Apple wants to turn its retail stores into learning hubs and to teach coding. What’s wrong with that?
Tim Cook has repeatedly stated his belief that Apple should aim to make the world a better place, and he’s put Apple’s money where his mouth is: for example, in September Apple made a sizeable donation to help the EU refugee crisis and offered to double up on Apple employees’ donations too. But money isn’t all that Apple’s offering. In a rare interview, Apple retail boss Angela Ahrendts has outlined plans to make Apple Stores into hubs, community centres that offer help to people. One of the examples she gave was teaching women and ethnic minorities to code.
What Apple is describing is philanthropy, which is when the very rich use some of their money or resources to try change the world in some way. From Andrew Carnegie’s libraries to Bill Gates’ battle against malaria in developing countries, to Steve Wozniak’s donations of money and personal time to IT in local schools, philanthropy can do an enormous amount of good. But there’s a downside to it too, and it’s a simple one: who pays for the things that aren’t lucky enough to catch the philanthropists’ attention?
Teaching people to code is undoubtedly a good thing, but it’s a little self-interested too: the people Apple teaches to code today could become the Apple engineers of tomorrow. What about teaching people to read instead? US public schools are in crisis after nine consecutive years of cuts. A little Apple money there could go a very long way.
This isn’t ‘whataboutery’, the internet tactic where anything good is damned by saying “yeah, but what about…?” It’s about whether Apple is the best judge of which things deserve funding. We already have organisations to do that: they’re called governments, and the money they have – or don’t have – to spend comes largely from the tax that firms such as Apple, Google and Microsoft pay or don’t pay. Just 11% of US tax receipts come from corporate taxes, and the amount has been falling for years; Bloomberg reports that US tech companies – not all companies, just tech ones – are currently and completely legally “stashing” $2.1 trillion overseas to avoid paying tax. That sum is the same amount as the entire US tax take for 2010. $2.1 trillion would pay for social security and health care with money left over. It’s four times the defence budget, and five times the budget for unemployment compensation and food stamps.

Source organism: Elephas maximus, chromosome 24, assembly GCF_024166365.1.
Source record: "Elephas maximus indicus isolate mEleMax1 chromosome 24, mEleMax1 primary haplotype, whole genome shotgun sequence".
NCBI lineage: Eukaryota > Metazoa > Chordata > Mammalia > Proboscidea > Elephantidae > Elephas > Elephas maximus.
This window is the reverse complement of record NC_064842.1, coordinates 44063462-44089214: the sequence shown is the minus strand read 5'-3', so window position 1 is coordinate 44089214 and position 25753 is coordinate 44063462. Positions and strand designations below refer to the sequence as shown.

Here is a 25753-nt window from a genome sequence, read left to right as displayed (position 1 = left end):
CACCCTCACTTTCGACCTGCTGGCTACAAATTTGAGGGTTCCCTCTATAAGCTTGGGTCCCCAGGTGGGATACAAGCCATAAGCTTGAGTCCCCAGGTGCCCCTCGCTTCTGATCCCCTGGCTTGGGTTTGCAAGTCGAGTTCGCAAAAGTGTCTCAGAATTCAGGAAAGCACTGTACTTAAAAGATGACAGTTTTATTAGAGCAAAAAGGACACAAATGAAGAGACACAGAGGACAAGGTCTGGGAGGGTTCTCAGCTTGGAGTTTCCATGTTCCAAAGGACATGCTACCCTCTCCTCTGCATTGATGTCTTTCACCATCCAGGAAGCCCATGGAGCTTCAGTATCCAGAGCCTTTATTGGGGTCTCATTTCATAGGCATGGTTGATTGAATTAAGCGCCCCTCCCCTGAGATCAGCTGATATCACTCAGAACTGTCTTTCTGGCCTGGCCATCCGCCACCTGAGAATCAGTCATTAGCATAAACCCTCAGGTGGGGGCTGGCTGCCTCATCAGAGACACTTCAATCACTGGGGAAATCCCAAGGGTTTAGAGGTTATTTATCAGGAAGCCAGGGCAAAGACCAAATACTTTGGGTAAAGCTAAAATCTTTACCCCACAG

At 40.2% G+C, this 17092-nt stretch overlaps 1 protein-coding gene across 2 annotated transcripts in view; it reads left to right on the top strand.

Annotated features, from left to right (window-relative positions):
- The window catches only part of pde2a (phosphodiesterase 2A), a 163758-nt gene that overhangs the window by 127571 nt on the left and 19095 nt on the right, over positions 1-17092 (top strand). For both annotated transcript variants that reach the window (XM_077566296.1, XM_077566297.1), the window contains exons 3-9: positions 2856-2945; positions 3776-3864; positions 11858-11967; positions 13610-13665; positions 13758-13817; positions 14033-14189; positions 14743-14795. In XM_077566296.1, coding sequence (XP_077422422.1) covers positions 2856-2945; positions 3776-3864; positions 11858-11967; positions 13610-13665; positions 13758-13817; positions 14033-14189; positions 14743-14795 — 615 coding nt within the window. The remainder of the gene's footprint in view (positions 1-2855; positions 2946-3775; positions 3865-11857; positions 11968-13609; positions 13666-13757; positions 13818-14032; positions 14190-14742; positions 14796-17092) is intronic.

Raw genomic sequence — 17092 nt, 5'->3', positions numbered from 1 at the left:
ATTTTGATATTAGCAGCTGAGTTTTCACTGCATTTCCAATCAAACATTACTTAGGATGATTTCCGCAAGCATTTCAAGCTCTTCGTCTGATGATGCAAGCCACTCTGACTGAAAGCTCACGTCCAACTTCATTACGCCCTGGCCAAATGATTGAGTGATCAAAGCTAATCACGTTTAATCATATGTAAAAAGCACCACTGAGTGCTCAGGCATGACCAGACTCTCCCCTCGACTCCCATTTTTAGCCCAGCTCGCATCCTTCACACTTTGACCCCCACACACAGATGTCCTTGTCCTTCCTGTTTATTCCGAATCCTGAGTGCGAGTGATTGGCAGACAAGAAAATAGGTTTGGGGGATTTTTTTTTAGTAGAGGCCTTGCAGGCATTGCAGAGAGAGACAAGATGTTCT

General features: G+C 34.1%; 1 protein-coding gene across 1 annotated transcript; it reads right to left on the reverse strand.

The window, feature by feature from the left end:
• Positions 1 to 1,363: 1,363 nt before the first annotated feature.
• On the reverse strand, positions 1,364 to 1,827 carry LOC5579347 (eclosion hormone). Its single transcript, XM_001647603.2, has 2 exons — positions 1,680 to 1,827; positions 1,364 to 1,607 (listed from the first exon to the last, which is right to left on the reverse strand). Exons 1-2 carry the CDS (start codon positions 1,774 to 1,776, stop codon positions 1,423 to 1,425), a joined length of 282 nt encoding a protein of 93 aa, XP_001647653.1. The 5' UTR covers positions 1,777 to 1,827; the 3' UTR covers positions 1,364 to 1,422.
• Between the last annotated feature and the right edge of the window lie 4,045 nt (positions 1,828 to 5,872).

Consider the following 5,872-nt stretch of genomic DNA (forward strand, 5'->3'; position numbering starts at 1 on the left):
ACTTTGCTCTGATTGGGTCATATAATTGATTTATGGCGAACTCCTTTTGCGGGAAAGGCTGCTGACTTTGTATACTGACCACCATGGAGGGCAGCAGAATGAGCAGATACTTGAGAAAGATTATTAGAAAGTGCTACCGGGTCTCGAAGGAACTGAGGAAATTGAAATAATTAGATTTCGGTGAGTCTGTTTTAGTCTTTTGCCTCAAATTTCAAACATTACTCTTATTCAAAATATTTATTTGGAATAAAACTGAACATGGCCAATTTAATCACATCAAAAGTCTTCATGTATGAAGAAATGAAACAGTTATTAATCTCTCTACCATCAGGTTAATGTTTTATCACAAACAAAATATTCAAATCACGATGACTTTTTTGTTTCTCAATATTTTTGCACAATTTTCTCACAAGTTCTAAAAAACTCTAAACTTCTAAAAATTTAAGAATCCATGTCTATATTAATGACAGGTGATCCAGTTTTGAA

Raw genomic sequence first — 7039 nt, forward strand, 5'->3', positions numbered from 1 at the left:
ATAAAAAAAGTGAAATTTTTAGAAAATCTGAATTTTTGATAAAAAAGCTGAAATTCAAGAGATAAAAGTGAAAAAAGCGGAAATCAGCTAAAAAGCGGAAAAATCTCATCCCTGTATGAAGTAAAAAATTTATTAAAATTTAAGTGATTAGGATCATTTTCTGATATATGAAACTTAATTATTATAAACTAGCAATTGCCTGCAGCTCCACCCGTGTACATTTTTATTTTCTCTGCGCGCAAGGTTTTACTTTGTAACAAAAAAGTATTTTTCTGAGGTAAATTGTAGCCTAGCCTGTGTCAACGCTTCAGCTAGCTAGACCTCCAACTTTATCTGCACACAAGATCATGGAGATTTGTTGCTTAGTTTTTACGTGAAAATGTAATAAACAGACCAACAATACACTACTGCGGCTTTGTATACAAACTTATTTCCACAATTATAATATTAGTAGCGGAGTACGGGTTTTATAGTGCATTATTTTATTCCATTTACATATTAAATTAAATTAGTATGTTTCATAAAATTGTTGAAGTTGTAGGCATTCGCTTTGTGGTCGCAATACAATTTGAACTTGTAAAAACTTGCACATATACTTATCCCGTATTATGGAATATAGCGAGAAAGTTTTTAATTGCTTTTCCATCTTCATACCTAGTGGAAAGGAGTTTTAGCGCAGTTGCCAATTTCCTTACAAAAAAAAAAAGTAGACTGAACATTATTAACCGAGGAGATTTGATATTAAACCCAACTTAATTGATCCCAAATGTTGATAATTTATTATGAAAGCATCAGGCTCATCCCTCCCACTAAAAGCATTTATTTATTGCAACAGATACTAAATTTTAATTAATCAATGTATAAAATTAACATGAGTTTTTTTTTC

Tim Cook and Angela Ahrendts seem to be good people, with good hearts. But if Cook really wants Apple to “leave the world a better place than we found it”, he could take a look at changing Apple’s accounting practises as well as its retail outlets.
Freelance journalist Gary Marshall used to work as a tech trainer. “Novell NetWare and Windows 3.11”, he recalls – with a shiver.
Apple teaching people to code is undoubtedly a good thing, but it’s a little self-interested too